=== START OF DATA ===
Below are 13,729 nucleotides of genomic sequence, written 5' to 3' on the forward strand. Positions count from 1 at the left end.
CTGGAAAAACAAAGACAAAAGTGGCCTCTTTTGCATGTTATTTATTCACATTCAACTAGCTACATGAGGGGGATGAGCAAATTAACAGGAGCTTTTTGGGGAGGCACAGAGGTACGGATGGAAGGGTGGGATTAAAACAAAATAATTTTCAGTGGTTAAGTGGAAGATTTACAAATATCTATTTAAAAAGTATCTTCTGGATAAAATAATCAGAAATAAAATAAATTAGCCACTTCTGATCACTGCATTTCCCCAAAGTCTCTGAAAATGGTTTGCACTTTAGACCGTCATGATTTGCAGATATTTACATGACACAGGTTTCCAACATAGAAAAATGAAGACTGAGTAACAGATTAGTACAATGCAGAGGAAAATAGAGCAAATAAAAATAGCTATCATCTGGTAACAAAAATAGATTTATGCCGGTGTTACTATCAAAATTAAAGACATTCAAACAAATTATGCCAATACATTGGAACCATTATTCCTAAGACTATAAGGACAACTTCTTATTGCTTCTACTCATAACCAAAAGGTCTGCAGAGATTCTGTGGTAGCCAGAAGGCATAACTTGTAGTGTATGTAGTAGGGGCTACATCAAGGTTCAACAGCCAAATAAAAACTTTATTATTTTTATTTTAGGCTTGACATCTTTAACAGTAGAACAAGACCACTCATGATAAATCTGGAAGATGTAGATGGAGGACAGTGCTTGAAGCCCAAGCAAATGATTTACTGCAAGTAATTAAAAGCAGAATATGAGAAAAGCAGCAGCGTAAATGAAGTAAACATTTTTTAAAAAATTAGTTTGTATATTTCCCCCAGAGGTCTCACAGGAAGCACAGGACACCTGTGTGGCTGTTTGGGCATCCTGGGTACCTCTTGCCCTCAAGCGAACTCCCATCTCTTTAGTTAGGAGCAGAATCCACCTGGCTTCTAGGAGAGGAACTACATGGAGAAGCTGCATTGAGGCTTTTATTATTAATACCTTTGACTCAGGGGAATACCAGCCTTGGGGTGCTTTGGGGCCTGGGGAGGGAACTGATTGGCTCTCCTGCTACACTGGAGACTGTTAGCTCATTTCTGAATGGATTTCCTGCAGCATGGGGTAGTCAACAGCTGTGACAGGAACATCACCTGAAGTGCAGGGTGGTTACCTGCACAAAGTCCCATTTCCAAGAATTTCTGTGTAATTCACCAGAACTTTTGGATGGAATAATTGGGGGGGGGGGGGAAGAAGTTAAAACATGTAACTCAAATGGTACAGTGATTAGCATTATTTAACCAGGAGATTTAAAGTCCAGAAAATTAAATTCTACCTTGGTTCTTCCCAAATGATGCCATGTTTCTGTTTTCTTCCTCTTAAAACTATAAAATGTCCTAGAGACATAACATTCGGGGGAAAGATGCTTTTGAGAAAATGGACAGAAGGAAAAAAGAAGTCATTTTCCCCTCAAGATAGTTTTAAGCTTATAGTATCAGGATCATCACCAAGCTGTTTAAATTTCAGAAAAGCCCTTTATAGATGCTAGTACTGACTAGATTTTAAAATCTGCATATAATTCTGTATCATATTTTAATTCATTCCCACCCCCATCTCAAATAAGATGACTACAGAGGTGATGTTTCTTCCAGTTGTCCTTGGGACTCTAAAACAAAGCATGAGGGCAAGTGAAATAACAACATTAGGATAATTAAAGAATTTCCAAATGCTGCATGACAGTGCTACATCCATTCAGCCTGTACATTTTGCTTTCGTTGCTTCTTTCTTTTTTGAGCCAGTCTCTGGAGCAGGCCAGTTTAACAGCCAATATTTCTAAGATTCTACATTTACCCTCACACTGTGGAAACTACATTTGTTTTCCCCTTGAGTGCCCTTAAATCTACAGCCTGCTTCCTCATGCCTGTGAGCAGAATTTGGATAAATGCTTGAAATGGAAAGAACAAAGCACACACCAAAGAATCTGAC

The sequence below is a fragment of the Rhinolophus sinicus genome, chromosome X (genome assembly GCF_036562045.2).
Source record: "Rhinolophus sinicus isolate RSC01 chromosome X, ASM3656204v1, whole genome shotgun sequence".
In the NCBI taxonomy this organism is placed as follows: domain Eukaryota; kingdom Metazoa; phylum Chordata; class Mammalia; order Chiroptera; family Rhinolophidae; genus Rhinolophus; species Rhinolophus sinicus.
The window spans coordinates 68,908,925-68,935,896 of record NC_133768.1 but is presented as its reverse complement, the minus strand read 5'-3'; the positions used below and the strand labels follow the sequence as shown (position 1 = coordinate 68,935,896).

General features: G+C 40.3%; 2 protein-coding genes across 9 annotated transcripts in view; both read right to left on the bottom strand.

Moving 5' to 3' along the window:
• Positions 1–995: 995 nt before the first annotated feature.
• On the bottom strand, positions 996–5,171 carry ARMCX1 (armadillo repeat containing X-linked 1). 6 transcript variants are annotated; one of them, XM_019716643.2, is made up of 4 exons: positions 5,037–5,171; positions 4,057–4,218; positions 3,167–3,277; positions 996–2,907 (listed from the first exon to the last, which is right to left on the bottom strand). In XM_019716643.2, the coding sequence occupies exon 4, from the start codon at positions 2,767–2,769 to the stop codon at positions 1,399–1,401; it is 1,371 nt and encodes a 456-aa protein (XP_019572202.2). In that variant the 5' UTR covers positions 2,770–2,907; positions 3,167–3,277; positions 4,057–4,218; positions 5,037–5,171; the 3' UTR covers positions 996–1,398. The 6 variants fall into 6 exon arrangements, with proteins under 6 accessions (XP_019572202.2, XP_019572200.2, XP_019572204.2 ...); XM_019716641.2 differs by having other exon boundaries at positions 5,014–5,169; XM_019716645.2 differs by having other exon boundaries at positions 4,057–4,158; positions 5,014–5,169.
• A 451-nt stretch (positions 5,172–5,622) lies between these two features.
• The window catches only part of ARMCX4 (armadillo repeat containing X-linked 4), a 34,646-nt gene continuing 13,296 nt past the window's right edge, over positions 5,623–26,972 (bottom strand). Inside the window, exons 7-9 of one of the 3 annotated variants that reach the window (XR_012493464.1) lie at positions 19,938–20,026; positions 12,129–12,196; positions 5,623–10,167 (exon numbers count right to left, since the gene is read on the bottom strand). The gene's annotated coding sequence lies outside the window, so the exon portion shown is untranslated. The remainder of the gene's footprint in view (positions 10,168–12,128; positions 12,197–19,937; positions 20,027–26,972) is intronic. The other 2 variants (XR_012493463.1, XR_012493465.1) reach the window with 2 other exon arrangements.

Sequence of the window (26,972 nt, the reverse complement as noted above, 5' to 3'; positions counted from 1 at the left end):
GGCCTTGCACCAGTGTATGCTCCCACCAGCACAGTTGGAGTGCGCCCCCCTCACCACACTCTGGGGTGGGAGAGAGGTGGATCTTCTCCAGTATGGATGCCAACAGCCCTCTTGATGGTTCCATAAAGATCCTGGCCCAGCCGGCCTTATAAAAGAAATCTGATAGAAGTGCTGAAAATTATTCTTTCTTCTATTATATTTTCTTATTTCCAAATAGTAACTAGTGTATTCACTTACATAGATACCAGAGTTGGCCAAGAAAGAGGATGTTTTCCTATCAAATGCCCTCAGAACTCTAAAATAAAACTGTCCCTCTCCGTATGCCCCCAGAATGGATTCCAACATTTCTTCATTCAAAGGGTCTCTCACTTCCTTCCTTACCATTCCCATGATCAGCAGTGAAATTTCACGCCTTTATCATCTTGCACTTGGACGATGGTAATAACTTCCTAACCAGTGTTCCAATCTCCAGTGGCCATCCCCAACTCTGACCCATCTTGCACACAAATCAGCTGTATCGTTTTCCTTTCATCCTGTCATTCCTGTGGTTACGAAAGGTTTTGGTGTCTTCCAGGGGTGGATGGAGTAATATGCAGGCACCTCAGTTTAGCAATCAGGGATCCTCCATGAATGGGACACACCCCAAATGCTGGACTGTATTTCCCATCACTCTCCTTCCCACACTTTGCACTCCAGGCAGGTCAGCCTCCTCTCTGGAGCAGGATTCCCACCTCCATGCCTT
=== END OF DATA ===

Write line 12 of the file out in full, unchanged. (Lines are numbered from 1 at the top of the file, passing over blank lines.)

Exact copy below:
• The window catches only part of ARMCX4 (armadillo repeat containing X-linked 4), a 34,646-nt gene continuing 13,296 nt past the window's right edge, over positions 5,623–26,972 (bottom strand). Inside the window, exons 7-9 of one of the 3 annotated variants that reach the window (XR_012493464.1) lie at positions 19,938–20,026; positions 12,129–12,196; positions 5,623–10,167 (exon numbers count right to left, since the gene is read on the bottom strand). The gene's annotated coding sequence lies outside the window, so the exon portion shown is untranslated. The remainder of the gene's footprint in view (positions 10,168–12,128; positions 12,197–19,937; positions 20,027–26,972) is intronic. The other 2 variants (XR_012493463.1, XR_012493465.1) reach the window with 2 other exon arrangements.